The Western Lake

 

Some ducks have moved in and are appreciating it too.  🙂

A duck swimming away on the Western Lake

 

On the eastern side of the driveway we have the paddock that we ploughed and seeded last spring.  It used to get flooded with rain runoff, but the drain that we put in a few years back has been effective in keeping the water level low.  Some water still stays after rain though, and the ducks like to play in it.  The grass seems to have established pretty well. We are hoping it will grow more vigorously once the weather warms up and the paddock dries out a bit more.

Australian shelduck (Tadorna Tadornoides)

Australian shelduck (Tadorna Tadornoides)

In preparation for spring I have been doing an trial to see how much better seedlings grow in a warmer environment than my greenhouse.  We had a refrigerated cabinet that does not work, and set it up as a warm environment for seed raising instead.  (Using an old waterbed mattress and heater – gotta use what you have!)  It has been keeping the temperature at about 18°C overnight and getting up to 22-24°C on the cooler days and if I am not careful it gets up to 30°C on the sunny days.  Obviously the temperature would need better regulation to work properly, but I thought it would give a bit of an idea.

 

SONY DSC

 

I planted two trays, one for the cabinet and one for the greenhouse, with some cabbage, broccoli and lettuce 8 days ago and you can see the difference below.  One tray is from the warming cabinet and the other is from the greenhouse.  The back of each tray is in Yates seed raising mix and the front half is in a home made seed raising mix and the results are quite clear – they like to be warm!  The only thing up from the greenhouse is the lettuce and they only just came up in the last couple of days.  The cabinet tray has had pretty much everything come up now.  My biggest problem has been keeping the cabinet from getting too hot, and making sure I remember to water them properly.  Next I am going to set up a solar operated fan to see if that helps them to grow nice and strong.  I do love growing vegetables!

 

SONY DSC

 

And while I am on the subject of growing things, I found an old non functioning display fridge that I plan to use to grow fodder for the cow and pony once the weather warms.  I should be able to grow 3 trays per day once I get it set up, I hope.  The animals do enjoy eating the fodder, which is just wheat or barley grown to about 10cm height and fed with the matted roots and all.  I need a fridge like this so that I can keep the possums and wallabies out.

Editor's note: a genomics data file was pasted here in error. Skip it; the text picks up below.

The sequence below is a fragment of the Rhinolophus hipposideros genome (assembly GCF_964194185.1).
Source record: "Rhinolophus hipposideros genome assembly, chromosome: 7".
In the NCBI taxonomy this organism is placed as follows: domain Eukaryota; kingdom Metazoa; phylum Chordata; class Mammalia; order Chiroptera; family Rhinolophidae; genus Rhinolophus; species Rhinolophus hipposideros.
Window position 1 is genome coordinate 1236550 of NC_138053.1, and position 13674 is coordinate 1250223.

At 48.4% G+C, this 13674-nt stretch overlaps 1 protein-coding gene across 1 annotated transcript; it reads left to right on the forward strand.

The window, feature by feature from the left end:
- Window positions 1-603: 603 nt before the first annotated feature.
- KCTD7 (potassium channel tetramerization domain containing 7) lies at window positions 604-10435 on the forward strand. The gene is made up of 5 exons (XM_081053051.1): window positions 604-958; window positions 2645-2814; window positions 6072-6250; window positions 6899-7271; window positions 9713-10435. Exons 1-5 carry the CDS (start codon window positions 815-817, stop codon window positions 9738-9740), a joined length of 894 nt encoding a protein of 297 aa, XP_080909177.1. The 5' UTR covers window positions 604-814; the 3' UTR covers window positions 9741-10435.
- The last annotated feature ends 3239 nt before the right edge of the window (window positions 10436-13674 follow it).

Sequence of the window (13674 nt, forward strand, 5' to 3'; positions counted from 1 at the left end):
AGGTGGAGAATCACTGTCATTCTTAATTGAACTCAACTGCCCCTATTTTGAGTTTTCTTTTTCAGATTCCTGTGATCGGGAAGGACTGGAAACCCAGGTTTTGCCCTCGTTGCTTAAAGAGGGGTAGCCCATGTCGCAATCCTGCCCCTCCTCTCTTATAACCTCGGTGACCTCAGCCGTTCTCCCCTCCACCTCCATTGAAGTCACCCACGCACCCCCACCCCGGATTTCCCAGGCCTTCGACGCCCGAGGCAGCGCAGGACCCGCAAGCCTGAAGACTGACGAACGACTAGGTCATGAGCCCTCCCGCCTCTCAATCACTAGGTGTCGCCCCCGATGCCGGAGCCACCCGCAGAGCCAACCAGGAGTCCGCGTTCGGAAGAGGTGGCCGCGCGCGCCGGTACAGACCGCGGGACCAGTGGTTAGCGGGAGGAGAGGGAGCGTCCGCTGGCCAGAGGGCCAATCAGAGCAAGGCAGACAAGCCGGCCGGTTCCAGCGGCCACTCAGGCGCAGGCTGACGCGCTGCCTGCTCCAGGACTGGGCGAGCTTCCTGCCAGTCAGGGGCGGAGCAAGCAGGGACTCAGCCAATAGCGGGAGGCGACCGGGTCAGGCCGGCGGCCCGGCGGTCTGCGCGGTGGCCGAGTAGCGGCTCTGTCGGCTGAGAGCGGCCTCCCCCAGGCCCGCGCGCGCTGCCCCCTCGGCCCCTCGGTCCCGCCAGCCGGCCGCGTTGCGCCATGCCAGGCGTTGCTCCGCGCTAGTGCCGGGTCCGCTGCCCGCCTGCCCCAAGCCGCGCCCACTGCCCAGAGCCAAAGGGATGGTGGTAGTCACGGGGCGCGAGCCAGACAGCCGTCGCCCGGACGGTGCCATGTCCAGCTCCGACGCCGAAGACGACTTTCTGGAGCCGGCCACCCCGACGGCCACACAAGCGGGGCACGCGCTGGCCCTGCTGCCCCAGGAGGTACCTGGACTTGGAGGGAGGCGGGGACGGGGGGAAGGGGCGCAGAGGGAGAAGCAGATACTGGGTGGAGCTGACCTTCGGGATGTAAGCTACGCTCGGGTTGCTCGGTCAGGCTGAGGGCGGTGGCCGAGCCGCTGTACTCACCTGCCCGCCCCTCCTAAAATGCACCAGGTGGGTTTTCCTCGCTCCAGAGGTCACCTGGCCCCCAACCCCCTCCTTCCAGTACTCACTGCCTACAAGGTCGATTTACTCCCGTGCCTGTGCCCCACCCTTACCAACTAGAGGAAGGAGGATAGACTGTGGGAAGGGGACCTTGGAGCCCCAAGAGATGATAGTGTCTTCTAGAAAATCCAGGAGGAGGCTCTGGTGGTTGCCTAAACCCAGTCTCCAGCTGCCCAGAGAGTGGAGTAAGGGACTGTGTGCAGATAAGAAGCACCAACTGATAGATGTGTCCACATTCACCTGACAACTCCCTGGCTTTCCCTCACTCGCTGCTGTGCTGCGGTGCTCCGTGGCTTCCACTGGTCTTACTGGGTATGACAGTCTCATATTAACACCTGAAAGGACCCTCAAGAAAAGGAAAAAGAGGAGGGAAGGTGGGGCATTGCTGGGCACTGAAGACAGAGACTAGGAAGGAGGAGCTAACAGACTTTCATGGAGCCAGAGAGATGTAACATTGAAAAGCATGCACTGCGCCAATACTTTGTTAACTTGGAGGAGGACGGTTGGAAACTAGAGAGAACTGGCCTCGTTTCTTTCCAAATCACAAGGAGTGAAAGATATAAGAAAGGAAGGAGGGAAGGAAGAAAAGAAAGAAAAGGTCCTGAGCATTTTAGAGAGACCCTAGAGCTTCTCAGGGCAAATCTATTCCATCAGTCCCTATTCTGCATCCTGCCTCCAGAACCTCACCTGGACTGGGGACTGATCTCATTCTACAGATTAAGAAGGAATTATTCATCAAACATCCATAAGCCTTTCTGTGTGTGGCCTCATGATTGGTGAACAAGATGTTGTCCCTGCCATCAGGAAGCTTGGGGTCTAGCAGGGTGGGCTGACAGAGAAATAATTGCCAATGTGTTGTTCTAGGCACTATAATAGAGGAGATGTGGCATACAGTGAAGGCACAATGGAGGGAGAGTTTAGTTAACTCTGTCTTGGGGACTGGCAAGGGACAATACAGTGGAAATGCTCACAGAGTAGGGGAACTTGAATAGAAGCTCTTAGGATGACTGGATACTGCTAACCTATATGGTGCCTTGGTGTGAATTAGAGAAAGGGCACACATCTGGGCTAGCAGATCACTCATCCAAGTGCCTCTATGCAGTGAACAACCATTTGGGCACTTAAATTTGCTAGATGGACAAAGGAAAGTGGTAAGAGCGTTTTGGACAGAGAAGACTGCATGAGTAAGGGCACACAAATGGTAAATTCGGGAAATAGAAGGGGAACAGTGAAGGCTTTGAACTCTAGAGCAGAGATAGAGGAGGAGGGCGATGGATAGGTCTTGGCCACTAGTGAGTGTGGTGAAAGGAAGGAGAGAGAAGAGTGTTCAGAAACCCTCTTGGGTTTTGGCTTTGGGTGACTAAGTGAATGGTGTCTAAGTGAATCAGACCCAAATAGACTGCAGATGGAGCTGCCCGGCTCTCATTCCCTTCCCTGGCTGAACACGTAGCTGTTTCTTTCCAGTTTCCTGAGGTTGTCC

SONY DSC

 

My old fridge that I set up as a trial for fodder growing has now been turned into a painting dryer.  🙂  I have recently taken up painting for fun, my dad got me into it.  I’m not terribly good but do enjoy doing it.  There is lots to learn.  I have been using water based oil paint, as Kim was allergic to the acrylics that I tried first, and they take a few days to dry, and since our little shack has no spare space to speak of I needed somewhere safe to stick them to dry.  As I said before, you have to use what you have!

 

SONY DSC

And once they are dry I have been sticking them on the one free wall of my pantry, because I don’t really have anywhere to store them either!

 

pantrypaintings

We have been given notice that our condemned power pole will have to be taken down soon.  We are actually surprised we have had it so long.  Kim has been researching, sourcing and pricing batteries, solar panels, controllers and inverters and we want to triple our solar system as soon as possible.  We still want to get some micro hydro working in the future, but that will take quite a bit of time to organise so we are going to do the solar upgrade first.  We still have our generator as a backup and Kim has a plan to use a car alternator to charge the batteries when needed for sunless periods.  It is a bit scary to be going totally off grid at last, but it has been the intention for a while now so it is probably just as well to be forced into finally doing it.  Hopefully the cars will behave and not require any work for a while so Kim can concentrate on this job with no interruptions. With all the miles that we do taking Lydia to and from work, the cars are probably justified in demanding work, but it can take up a lot of time to maintain them and fix their problems.

In other news: Lydia has taken some time off work and is currently in WA.  She went back to Albany to be at her friend’s wedding, and is coming back home on Wednesday after catching up with some family and a few friends.  Caleb and Sam continue to have health problems that seriously limit the things they can do, while Josiah is still home schooling.  Kim’s brother Paul seems to enjoy living in Mole Creek and we appreciate having him near.  Our little church is going well, and our part time pastor is very encouraging and helpful.

And that is all for now. Take care all!